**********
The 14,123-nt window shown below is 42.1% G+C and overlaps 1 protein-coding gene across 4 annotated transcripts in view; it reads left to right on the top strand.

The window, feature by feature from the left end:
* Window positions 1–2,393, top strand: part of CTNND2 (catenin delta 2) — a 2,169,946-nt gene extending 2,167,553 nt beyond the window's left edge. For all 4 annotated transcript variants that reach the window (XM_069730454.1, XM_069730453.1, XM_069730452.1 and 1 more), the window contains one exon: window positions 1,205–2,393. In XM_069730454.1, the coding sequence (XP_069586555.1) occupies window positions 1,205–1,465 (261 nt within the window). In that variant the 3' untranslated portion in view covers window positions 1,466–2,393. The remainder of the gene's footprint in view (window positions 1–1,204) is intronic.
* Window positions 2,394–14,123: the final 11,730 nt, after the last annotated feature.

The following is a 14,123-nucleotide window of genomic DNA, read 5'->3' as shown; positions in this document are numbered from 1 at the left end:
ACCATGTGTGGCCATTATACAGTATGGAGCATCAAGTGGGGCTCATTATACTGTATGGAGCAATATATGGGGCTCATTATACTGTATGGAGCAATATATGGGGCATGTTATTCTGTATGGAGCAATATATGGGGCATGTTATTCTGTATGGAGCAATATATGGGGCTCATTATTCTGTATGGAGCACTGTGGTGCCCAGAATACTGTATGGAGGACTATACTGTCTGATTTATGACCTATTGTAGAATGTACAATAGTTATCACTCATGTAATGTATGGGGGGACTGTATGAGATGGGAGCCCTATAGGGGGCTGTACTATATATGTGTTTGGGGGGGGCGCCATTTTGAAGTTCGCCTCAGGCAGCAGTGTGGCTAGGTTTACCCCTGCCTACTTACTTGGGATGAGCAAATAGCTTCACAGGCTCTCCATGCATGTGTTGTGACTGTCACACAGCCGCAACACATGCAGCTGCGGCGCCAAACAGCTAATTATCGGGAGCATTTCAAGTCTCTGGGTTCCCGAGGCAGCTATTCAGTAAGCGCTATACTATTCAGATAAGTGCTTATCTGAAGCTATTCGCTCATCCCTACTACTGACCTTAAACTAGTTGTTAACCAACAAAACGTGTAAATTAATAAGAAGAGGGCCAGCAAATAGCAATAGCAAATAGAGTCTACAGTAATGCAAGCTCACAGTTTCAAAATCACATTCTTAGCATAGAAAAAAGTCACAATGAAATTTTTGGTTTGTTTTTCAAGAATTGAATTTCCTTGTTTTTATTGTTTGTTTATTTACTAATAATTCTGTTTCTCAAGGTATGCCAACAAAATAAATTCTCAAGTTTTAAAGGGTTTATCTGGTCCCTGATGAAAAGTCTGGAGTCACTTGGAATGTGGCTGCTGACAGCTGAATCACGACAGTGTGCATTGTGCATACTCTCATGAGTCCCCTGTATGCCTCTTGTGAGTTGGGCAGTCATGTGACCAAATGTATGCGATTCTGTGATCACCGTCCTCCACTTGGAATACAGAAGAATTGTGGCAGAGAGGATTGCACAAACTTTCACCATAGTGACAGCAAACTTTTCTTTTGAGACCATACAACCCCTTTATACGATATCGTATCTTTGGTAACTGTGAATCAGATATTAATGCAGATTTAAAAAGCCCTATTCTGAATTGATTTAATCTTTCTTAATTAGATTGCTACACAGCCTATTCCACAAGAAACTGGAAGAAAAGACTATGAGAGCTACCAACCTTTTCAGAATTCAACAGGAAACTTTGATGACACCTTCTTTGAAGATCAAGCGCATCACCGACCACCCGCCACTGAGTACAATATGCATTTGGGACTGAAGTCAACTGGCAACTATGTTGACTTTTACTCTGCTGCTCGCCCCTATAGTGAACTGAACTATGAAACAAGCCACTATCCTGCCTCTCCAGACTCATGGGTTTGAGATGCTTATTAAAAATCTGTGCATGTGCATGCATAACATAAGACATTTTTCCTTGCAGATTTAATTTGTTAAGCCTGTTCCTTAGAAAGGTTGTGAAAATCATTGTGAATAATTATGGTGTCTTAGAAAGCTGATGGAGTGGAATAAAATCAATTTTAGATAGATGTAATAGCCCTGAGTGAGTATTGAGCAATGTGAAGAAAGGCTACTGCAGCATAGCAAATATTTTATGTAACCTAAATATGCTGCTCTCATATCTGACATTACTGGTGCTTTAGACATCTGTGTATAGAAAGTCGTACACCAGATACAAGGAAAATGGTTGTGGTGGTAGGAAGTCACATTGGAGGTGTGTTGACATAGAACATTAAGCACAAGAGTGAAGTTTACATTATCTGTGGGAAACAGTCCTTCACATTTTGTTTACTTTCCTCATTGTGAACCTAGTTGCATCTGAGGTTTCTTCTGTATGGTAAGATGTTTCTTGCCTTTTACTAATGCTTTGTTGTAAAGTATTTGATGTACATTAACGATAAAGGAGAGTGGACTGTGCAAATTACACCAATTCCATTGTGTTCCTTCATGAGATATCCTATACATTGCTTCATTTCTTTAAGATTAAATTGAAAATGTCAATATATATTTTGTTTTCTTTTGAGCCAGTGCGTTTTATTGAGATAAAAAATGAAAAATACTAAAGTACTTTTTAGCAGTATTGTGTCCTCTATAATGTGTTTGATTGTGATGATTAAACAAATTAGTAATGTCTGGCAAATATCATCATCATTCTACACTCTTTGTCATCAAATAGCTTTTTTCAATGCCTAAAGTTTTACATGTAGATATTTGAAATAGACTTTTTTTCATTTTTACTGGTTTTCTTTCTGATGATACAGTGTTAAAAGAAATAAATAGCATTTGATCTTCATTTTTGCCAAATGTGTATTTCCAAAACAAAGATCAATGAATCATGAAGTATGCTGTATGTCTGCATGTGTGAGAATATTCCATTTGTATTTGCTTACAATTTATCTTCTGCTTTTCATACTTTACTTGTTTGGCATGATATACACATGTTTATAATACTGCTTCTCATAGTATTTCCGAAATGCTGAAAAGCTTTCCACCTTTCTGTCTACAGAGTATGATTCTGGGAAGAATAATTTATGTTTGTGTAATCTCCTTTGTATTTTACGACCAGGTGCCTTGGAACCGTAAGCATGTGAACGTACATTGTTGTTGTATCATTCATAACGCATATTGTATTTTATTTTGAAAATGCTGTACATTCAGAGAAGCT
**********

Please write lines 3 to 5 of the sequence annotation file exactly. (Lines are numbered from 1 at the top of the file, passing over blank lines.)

* Window positions 1–2,393, top strand: part of CTNND2 (catenin delta 2) — a 2,169,946-nt gene extending 2,167,553 nt beyond the window's left edge. For all 4 annotated transcript variants that reach the window (XM_069730454.1, XM_069730453.1, XM_069730452.1 and 1 more), the window contains one exon: window positions 1,205–2,393. In XM_069730454.1, the coding sequence (XP_069586555.1) occupies window positions 1,205–1,465 (261 nt within the window). In that variant the 3' untranslated portion in view covers window positions 1,466–2,393. The remainder of the gene's footprint in view (window positions 1–1,204) is intronic.
* Window positions 2,394–14,123: the final 11,730 nt, after the last annotated feature.

The following is a 14,123-nucleotide window of genomic DNA, read 5'->3' as shown; positions in this document are numbered from 1 at the left end: